In addition to being available through homeowner rehab assistance programs, assistance for low- and moderate-income homeowners to make energy efficiency improvements is also available through the Department of
|The Weatherization, Rehab, and Asset Preservation (WRAP) demonstration program, launched in 2002, tested the feasibility of leveraging homeowner rehab assistance by coordinating rehab funds with assistance from two federal energy efficiency programs: the Department of Energy's Weatherization Assistance Program, and the Department of Health and Human Service’s Low-Income Home Energy Assistance Program (LIHEAP). An evaluation of the demonstration project, implemented in 11 communities, identified impediments to using the funds in a coordinated manner, including variation in the programs' income eligibility thresholds and the agencies charged with administering the programs and mismatched timelines for funding and expenditures across programs.|
Although these barriers hindered efforts to coordinate funding sources, the study emphasized the importance of such efforts. Low-income homeowners benefit from combining multiple forms of assistance in part because on their own, the existing programs are not comprehensive enough to meet the full range of home rehab and weatherization needs. Data gathered during the evaluation found positive impacts of WRAP retrofits. Home improvements increased the usable area of the rehabbed homes by almost one-fifth, increasing access to rooms that had previously been closed off due to cold conditions in the winter. In addition, over 70 households reported increased safety and health of occupants after rehab and weatherization efforts.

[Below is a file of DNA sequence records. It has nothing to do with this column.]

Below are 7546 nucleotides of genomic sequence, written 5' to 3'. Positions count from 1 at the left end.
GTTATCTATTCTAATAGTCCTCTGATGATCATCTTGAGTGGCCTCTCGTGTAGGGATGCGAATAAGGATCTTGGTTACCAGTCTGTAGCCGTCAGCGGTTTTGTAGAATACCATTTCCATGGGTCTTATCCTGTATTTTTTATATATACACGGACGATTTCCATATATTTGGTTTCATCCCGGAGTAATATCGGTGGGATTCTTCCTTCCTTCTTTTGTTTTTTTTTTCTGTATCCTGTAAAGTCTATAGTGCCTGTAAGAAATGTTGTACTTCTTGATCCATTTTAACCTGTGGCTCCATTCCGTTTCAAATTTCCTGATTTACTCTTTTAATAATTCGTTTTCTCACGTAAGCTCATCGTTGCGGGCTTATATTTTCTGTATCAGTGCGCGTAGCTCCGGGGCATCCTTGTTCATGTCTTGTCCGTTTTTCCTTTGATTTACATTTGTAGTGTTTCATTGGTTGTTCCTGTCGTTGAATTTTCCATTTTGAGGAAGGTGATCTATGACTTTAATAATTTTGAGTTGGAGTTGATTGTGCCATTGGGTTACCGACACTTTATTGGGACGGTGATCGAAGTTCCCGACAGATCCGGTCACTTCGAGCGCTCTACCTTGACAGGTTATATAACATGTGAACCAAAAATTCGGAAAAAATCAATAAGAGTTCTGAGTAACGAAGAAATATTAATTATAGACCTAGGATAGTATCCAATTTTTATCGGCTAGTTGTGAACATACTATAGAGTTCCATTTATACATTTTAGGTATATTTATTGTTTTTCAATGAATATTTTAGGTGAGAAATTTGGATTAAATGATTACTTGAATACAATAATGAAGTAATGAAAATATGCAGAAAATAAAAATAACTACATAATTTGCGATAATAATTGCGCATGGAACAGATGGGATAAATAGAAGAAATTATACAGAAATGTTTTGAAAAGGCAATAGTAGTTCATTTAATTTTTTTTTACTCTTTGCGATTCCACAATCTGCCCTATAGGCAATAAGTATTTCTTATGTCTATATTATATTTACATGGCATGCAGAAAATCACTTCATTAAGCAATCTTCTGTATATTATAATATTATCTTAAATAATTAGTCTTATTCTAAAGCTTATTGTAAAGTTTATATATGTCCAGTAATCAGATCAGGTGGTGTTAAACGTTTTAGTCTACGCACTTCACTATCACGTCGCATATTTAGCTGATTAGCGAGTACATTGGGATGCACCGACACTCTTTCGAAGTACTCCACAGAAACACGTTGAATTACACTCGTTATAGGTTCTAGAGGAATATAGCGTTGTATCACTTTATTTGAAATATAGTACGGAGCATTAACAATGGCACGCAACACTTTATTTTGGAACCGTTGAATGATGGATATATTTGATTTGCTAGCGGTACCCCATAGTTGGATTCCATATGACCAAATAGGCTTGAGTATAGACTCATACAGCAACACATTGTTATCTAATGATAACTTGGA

Click here to read more about federal programs to improve home energy efficiency.
Energy's Weatherization Assistance Program (WAP) and the Department of Health and Human Services' Low-Income Home Energy Assistance Program (LIHEAP). Please view the text box to learn about efforts to coordinate homeownership rehab assistance programs with WAP and LIHEAP (see blue text box).
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Homeowner rehab programs can target upgrades to mitigate damage to homes in areas vulnerable to weather-related hazards. There are a range of building, rehab and retrofitting options that can make homes more resilient to high winds, heavy rains and floods. This includes strengthening roofs and windows for wind resistance; raising homes that lie in the floodplain or other vulnerable areas; creating mechanisms that help divert or mitigate the damage of flood waters; making homes more water resistance to rain and floods.
States and localities can offer a range of homeowner rehab programs to assist low- and moderate-income households that may have difficulty paying for the necessary home mitigation measures. For example, the Florida's My Safe Florida Home program provides grants to individual households to cover or defray the costs of retrofits to help prevent hurricane damage to the home. Click here
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 Projections of the Population by Selected Age Groups and Sex for the United States: 2010–2050. Aug. 14, 2008. Table 2. Washington, DC: Population Division, U.S. Census Bureau.
 Effect of the Economy on Housing Choices. [PDF] 2009. By Jean Koppen. Washington, DC: AARP.
 Housing Affordability Trends for Working Households: Affordability Worsens Despite Decline in Home Prices. [PDF] 2009. By Keith Wardrip. Washington, DC: Center for Housing Policy.